Posts tagged ‘care’

How to Make Your Grass Greener

Look outside. Every lawn on your street is a different shade of green. That’s because everybody cuts, waters and fertilizes differently, not to mention the half dozen varieties of common grasses that they may have.

I’ve never been that guy with the greenest lawn, so I asked my lawn specialist friend Mike how to make my lawn greener.

He told me the most important factor was how short I cut it. He said, “the longer you leave it, the better. Set your mower on its highest setting.” I was hesitant because I always cut my grass short and I liked the way that looked.

But, longer grass traps more moisture and reduces the sunlight that gets to the roots, which can burn the grass and dry it out.

Grass reacts to the sun like your skin does. Too much sun without protection will burn it. When you have/had a full head of hair, you don’t put sunscreen on top of your head because your hair protects your skin. The same goes for long grass, it provides shade for the roots and soil.

Long grass also develops a deeper root system which makes the grass more fit for dry and less fertile soil.

I followed Mike’s advice and my grass still looks neatly trimmed, it’s also the greenest grass I’ve ever had. But, there are other reasons why your grass turns brown or yellow. (more…)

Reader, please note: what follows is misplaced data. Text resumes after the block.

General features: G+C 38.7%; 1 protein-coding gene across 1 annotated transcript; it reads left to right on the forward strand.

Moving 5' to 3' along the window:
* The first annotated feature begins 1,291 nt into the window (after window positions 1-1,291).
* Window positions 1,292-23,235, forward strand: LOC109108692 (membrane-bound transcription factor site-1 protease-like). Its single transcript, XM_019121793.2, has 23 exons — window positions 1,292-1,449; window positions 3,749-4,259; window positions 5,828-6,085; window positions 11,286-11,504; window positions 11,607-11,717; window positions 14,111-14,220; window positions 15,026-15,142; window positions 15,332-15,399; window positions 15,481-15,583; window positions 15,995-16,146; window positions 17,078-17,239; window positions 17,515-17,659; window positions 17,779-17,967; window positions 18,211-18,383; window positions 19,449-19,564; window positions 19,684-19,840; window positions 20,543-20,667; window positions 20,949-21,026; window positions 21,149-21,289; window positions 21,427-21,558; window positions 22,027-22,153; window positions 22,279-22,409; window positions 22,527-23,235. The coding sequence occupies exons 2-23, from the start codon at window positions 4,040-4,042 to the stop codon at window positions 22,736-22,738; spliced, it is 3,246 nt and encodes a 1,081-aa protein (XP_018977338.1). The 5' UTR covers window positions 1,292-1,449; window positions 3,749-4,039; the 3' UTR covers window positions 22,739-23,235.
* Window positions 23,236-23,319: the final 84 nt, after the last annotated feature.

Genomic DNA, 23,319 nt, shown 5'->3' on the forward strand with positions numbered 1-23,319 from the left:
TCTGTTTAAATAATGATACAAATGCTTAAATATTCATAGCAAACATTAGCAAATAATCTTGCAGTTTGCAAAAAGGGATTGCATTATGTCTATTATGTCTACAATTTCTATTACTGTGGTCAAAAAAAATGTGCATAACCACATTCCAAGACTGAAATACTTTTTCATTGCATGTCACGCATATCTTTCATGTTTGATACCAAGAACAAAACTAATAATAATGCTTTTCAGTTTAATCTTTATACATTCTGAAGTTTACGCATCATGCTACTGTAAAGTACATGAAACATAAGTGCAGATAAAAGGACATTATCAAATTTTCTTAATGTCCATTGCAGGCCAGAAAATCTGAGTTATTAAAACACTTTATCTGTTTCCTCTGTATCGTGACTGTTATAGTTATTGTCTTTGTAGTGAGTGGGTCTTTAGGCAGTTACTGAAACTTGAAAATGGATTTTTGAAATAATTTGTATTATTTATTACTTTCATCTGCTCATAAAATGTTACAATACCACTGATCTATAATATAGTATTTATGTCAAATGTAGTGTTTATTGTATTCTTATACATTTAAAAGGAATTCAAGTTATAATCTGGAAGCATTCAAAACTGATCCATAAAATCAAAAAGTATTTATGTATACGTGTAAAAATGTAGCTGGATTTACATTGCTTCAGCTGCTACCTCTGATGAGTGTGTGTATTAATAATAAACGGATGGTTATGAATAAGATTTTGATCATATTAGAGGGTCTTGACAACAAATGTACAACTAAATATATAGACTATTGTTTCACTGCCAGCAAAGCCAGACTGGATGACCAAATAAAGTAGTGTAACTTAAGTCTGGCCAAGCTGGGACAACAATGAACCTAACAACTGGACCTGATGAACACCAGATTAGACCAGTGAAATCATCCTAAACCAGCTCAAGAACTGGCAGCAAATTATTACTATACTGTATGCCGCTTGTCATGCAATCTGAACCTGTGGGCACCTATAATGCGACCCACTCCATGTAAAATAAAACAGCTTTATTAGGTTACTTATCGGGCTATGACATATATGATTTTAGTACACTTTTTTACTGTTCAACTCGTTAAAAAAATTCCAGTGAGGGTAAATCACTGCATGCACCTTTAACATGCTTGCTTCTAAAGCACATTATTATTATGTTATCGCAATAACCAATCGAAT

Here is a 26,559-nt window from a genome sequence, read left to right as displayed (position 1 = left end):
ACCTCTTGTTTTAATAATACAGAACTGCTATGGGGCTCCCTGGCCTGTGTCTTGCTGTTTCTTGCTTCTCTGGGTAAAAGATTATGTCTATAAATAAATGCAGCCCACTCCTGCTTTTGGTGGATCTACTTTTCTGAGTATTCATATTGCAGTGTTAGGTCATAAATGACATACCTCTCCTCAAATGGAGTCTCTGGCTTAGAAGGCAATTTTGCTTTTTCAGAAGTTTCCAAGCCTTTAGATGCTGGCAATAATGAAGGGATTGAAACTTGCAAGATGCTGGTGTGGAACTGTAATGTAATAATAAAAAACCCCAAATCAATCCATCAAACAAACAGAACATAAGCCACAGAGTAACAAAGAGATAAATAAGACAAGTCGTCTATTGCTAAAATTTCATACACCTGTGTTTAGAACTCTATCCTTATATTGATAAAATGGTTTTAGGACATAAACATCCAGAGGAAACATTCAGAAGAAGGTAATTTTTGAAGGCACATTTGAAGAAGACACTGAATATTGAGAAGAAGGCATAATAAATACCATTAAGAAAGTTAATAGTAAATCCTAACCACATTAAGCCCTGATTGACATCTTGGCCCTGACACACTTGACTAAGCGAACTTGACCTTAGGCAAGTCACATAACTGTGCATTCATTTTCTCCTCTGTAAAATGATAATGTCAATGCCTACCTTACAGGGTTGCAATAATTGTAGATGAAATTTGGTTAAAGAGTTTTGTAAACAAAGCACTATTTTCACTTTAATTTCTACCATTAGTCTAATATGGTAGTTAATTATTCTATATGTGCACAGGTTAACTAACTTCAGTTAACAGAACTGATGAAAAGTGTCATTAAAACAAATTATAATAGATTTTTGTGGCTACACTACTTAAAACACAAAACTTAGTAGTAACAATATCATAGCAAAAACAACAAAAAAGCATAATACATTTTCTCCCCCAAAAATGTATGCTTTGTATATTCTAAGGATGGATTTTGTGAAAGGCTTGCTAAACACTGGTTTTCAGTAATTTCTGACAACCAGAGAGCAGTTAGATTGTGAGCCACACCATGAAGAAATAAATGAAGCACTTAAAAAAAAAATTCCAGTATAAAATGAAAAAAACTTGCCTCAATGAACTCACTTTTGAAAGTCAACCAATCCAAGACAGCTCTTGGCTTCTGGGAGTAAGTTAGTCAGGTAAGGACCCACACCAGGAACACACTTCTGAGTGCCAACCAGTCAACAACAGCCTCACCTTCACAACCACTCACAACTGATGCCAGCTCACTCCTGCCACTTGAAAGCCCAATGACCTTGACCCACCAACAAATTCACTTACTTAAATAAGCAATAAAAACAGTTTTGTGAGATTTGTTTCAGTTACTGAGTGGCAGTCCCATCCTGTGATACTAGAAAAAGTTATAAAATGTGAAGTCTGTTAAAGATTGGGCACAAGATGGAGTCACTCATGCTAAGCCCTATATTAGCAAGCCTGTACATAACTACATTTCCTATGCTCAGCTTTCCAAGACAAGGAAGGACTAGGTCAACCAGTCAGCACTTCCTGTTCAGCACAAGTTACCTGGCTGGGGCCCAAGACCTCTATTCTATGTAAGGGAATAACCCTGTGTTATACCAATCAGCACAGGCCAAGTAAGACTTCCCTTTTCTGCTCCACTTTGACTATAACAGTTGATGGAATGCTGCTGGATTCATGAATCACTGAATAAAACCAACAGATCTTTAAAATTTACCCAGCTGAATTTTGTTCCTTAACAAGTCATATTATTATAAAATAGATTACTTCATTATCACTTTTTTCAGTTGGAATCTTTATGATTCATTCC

June 8, 2010 at 5:00 am 8 comments

State Health Care in Hawaii Since 1975

While the federal health care reform bill passed in the House of Representatives last night, Hawaii and Massachusetts have had state regulated health care since 1975 and 2006 respectively.

Whether you support government regulated health care or not, there is a good chance it will soon be an option for most Americans (the bill still has a number of steps before it is official). In the meantime, let’s have a look at the impact of health care reform on two other states.

Depending on where you get the numbers from, 85-89% of Americans have health insurance.

Before 1975, 70% of Hawaiians had health insurance, which made it the highest insured state at the time. On January 1, 1975 the Hawaii Prepaid Health Care Art was passed, bringing the state to 92% coverage.

In Massachusetts, the introduction of State health care raised the insurance rate to approx 94% of residents in 2006. The following year, it went up to 97%. In the next two years it dropped a point and Massachusetts now has the lowest number of uninsured residents at 4.1%.

The Hawaiian and Massachusetts systems are quite different from each other. One of the key differences is who pays for it.  In the Hawaiian system, employers are required to provided health insurance to employees who work more than 20 hours per week. (more…)

March 22, 2010 at 12:30 am Leave a comment


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